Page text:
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Global tungsten market in flux on supply chain woes

A myriad of supply and demand shocks along the global supply chain have combined with the US dollar’s depreciation against the Chinese yuan to lift tungsten prices higher this month, despite weak consumer demand outside China.

On the supply side, primary tungsten concentrates are in short supply after Chinese suppliers curtailed or halted production in August. China’s decision to cut production in the second half of 2020 was driven by oversupply, with supply then further tightened by Covid-19 lockdown restrictions, heavy rainfall and declining ore grades.

The country’s production of concentrates containing 65pc tungsten trioxide fell by 2.38pc to 126,675t in January-November 2020, down from 129,767t in the same period of 2019, data from the China nonferrous metals industry association show.

A tungsten concentrates buyer in Europe said they are willing to pay a slight premium to European suppliers in order to ensure delivery without delay, stemming from soaring freight costs and logistical issues.

Furthermore, lower global tungsten consumption in 2020 has reduced the availability of scrap. US consumers are being “caught short by the scrap situation”, one seller noted, with container shortages further exacerbating the sense of supply tightness. One supplier this week sold multiple containers of yellow tungsten oxide (YTO) to a consumer in the US at $245/mtu for prompt delivery, which is around $10/mtu above the European ammonium paratungstate (APT) price.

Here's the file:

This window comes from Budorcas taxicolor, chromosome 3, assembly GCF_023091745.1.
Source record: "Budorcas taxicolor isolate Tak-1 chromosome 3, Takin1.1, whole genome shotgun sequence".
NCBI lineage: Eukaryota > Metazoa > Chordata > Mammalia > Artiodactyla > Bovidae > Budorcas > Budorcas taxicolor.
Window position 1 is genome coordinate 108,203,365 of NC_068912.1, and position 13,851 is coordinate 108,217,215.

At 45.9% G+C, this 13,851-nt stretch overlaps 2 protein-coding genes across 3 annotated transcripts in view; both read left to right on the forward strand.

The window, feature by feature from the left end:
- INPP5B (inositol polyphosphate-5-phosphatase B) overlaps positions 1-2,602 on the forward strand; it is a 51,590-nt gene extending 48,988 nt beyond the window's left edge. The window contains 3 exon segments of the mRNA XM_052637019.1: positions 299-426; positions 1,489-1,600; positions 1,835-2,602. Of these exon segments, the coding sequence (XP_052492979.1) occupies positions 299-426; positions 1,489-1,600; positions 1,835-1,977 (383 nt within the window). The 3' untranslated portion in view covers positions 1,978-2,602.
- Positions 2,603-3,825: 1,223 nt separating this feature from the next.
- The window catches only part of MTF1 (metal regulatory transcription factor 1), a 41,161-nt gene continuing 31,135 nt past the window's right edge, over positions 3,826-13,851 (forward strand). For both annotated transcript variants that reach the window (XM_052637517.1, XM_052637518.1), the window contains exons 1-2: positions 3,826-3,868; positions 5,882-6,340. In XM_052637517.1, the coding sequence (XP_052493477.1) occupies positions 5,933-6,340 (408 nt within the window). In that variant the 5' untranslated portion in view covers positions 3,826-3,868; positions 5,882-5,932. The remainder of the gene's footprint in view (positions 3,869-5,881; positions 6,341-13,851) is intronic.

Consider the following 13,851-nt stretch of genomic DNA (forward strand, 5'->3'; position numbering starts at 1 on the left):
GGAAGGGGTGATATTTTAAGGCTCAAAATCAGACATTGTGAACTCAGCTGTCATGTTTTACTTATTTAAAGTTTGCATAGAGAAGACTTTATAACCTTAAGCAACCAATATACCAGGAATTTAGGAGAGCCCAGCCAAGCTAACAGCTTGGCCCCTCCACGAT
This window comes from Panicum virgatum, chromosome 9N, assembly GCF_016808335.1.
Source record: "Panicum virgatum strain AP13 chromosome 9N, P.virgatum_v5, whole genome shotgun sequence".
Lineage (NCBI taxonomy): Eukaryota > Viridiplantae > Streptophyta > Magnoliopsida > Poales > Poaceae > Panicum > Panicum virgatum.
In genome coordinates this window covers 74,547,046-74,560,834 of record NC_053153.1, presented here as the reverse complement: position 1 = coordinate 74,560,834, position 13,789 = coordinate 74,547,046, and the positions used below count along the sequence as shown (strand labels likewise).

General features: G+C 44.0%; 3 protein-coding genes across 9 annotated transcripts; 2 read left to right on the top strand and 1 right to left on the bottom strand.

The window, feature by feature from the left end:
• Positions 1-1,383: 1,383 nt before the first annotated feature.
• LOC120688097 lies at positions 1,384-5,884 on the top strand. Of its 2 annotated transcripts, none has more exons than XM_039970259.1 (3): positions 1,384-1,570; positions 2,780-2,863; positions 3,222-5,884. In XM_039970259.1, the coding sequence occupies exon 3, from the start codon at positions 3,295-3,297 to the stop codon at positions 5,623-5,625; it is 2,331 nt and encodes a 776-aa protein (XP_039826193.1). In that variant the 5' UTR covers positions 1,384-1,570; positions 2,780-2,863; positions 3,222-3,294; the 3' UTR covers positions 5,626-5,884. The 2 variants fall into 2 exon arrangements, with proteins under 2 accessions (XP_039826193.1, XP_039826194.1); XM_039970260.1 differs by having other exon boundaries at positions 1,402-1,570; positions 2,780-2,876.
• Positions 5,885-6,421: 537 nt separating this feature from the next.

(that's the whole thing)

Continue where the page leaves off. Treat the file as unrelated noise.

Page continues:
The latest Argus assessment for tungsten 99.9pc scrap solids consumer rose to $30.65-32.85/kg fob US processor on 31 December, up from $29.76-31.97/kg at the end of November. A trader indicated that scrap prices could currently be as high as $33-34/kg in Rotterdam.

China has also raised its export prices amid stronger domestic demand and the dollar’s depreciation against the yuan.

But an overall lack of spot demand in Europe has left consumers grappling with shrinking margins, with one European consumer noting that stable-to-low tungsten carbide prices and higher raw material prices are raising costs. Tungsten is used to produce cutting, construction tools and alloys used by the oil, gas and aerospace industries.

In Europe, the average monthly price for APT with minimum 88.5pc tungsten trioxide (WO3) has risen by nearly 6pc from December to average $233.75/mtu for January so far — in line with rising Chinese export prices, which climbed by nearly 5pc to an average of $235/mtu fob China over the same period.

Prices for tungsten concentrates with minimum 55-70pc WO3 content rose to $180-185/dmtu on 26 January, up by 3pc from December’s monthly average of $172.40/dmtu, while domestic prices in China rose by nearly 4pc month on month to a year-to-date average of $13,572/t ex-works China.

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